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Steve McQueen Says His ‘Small Axe’ Films Are More About The Future Than The Past

Steve McQueen Says His ‘Small Axe’ Films Are More About The Future Than The Past

“Great men make history, but only such history as it is possible for them to make. Their freedom of achievement is limited by the necessities of their environment. To portray the limits of those necessities and the realization, complete or partial, of all possibilities, that is the true business of the historian.” —CLR James

When Trinidadian author, historian, and journalist CLR James wrote these words in 1938 in the first edition of his book The Black Jacobins, he had no idea what would befall the Mangrove 9 slightly more than three decades later in London. But James, who was a mentor and friend to some of the nine, did know that men, women, and children of the African diaspora would have to continue to fight long and hard for their rights and recognition in the Western world. 

What is most fascinating about London’s Mangrove 9 is not that many of them represented themselves in a trumped-up riot incitement case in 1971 in the Old Bailey. It’s that they fought the law and won. A lot of people outside of England don’t know about their victory and what it means. Until now. 

Mangrove, a biopic that triumphantly tells the true story of the activists, is the lone feature-length film in Steve McQueen’s dramatic five-part anthology series Small Axe. Mangrove is now streaming on Amazon Prime, with his four other hour-long films premiering Fridays through Dec. 18. Set from the late 1960s to the mid-1980s, each movie tells a different story involving London’s West Indian community, where pride and force of will shaped many of their lives for the better, despite rampant racism, discrimination, and excessive policing. The tragic murder of George Floyd at the knee of a Minneapolis police officer earlier this year and the racial reckoning that has followed makes Mangrove especially timely.  

“What happened unfortunately with George Floyd — I wish he were still alive today,” McQueen told Black Girl Nerds in a recent Zoom interview. Best known for 12 Years a Slave, McQueen was the first Black filmmaker to win an Oscar for directing. “All I can think is that at least [Floyd] hasn’t died in vain. There’s never a good time for this subject but at the same time, it’s just one of those things that is prescient. This [anthology] was made before the unfortunate incident involving George Floyd and what have you. There’s never a good time for it. I’m just happy it was made and we got to make it with the support of BBC and Amazon, which was great.”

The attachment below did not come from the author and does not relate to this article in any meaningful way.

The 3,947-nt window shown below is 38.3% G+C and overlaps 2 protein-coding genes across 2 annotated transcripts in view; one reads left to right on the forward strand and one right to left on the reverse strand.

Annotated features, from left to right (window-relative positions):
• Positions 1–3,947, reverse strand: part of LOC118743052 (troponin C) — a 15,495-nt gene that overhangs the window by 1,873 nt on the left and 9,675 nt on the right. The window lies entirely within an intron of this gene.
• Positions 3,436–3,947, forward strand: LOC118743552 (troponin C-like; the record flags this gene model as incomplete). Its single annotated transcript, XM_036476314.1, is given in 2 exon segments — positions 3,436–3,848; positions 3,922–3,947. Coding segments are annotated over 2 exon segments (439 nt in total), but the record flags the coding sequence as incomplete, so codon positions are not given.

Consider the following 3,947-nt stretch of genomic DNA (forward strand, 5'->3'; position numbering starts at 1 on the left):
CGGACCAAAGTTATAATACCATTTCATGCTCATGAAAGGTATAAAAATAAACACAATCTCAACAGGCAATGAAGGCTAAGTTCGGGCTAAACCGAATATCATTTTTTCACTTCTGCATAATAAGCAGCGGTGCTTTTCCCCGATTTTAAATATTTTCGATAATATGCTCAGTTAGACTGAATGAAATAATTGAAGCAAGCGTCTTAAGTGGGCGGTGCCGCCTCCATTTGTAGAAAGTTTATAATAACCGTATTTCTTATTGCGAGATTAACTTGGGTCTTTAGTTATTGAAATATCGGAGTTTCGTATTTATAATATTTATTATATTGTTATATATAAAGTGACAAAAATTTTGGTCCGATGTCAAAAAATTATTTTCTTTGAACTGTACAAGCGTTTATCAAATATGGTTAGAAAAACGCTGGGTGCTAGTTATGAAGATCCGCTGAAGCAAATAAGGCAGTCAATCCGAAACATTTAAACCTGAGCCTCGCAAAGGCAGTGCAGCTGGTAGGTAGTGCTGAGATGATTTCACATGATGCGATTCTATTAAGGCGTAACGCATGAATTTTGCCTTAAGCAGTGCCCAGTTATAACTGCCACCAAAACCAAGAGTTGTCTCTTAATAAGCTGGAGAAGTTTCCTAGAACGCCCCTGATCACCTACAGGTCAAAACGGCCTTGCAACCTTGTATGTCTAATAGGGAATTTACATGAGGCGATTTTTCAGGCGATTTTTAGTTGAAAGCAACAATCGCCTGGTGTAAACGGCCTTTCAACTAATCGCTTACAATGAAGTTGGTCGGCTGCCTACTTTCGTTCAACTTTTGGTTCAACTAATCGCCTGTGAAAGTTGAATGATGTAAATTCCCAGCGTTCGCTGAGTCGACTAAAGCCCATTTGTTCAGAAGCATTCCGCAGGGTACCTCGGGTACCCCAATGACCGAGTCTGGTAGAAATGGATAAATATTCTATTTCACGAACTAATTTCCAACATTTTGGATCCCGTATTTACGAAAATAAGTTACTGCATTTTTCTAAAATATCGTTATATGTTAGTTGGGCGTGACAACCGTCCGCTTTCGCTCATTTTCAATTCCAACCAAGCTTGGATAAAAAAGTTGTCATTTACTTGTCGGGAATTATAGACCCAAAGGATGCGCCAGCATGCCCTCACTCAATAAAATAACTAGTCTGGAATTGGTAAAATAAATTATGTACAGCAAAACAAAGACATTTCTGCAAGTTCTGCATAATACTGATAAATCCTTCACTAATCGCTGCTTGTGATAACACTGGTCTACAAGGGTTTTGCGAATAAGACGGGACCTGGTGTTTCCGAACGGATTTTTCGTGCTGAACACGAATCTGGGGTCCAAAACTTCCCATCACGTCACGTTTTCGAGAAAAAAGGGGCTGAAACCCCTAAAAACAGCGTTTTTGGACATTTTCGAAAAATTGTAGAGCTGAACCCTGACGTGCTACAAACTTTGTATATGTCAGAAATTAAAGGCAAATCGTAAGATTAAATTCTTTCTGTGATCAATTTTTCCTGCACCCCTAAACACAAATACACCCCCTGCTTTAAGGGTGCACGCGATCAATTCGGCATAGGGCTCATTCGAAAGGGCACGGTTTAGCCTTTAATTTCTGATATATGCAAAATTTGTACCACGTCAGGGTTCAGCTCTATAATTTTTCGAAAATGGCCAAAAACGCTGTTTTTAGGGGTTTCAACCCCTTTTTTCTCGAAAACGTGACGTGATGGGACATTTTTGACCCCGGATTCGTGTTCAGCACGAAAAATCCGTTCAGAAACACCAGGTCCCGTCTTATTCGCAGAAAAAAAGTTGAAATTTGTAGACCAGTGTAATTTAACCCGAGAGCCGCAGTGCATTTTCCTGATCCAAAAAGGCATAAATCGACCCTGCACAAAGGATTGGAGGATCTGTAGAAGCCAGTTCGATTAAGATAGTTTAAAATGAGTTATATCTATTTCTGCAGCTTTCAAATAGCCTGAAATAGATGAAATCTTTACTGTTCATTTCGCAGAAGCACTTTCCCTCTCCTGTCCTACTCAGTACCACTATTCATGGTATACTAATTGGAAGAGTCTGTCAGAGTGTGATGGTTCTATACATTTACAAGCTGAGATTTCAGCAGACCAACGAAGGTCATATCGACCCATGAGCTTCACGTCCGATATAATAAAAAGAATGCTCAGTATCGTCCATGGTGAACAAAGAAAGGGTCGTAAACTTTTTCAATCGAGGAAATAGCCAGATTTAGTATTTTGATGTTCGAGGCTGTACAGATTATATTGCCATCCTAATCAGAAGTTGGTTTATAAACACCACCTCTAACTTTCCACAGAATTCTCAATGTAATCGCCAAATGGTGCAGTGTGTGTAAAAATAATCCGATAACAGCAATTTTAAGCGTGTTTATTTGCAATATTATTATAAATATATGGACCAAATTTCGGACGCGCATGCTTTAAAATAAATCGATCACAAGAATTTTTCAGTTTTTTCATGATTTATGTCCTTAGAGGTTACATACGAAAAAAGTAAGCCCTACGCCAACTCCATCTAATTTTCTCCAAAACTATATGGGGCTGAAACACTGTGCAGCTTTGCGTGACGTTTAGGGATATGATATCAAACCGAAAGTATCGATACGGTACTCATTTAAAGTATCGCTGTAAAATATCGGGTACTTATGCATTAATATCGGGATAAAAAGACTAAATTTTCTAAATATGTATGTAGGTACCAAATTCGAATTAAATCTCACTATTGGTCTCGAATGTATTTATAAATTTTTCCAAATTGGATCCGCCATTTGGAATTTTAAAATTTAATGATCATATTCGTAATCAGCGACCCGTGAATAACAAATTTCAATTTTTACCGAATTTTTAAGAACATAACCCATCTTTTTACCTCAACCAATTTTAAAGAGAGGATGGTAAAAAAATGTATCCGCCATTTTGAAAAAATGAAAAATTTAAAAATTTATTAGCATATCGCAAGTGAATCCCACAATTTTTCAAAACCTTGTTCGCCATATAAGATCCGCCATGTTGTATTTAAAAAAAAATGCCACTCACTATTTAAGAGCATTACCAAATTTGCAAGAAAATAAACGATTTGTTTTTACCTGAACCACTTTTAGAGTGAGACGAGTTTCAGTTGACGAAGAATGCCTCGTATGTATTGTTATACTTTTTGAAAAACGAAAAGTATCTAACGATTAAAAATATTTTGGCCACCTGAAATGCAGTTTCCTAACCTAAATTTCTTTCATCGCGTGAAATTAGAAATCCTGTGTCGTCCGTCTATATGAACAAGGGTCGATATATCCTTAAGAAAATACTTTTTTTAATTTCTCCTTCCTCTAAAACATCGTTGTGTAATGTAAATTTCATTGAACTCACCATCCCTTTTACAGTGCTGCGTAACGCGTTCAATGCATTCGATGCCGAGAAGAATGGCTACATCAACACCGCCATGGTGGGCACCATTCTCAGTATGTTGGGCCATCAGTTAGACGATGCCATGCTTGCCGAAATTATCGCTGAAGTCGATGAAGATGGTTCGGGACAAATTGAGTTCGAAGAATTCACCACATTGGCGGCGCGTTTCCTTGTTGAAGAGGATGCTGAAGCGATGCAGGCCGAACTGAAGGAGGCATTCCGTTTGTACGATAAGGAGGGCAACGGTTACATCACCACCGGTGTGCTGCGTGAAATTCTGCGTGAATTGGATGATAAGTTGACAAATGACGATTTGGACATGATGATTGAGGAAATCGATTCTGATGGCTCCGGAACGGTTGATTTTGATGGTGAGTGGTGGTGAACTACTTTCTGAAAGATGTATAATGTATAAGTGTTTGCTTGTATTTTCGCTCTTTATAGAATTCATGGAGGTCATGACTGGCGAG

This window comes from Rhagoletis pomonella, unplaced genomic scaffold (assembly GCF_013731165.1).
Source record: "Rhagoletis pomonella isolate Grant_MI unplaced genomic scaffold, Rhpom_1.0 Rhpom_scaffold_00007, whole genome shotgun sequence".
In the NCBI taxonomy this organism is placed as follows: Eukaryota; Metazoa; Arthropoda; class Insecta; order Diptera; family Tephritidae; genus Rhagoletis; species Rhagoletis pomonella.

Even though this collection of films is set some decades ago, the stories are as vital today as they were for the West Indian community in London at the time. Small Axe (which is made up of “small acts” of resistance) is a celebration of Black joy, beauty, love, friendship, family, music, and even cuisine. And each film, in its own unique way, conveys hard-won successes and brings hope and optimism for 2020. The title is both a reference to the African proverb — “If you are the big tree, we are the small axe” — and the Bob Marley song. 

“This starts in 1968 and is about the second generation of Black people when their roots had deeply been implanted in the soil,” explained McQueen, who is of Grenadian and Trinidadian descent. “This wasn’t a case of arriving. This is a case of belonging, of owning, of influence. The West Indian community influenced British culture and popular culture to the extent that it was unrecognizable from the moment we came. We changed the history and the landscape of the UK.”

The heart of Mangrove begins beating when the police harass Frank Crichlow (played by Shaun Parkes, Lost in Space), the Trinidadian-born owner of the Mangrove, a West Indian cafe in Notting Hill. Before the raids and intimidation started, members of the Black community had frequented the eatery because they felt safe. The clientele included Black radicals, which authorities used as an excuse to harangue Crichlow and his customers.

Tired of the injustices, Crichlow and his friends organized a peaceful march for their rights in 1970. But after 300 officers surrounded the crowd made up of half as many protesters, the march turned violent and authorities later charged Crichlow and eight others with inciting the violence. The court case took place a year later.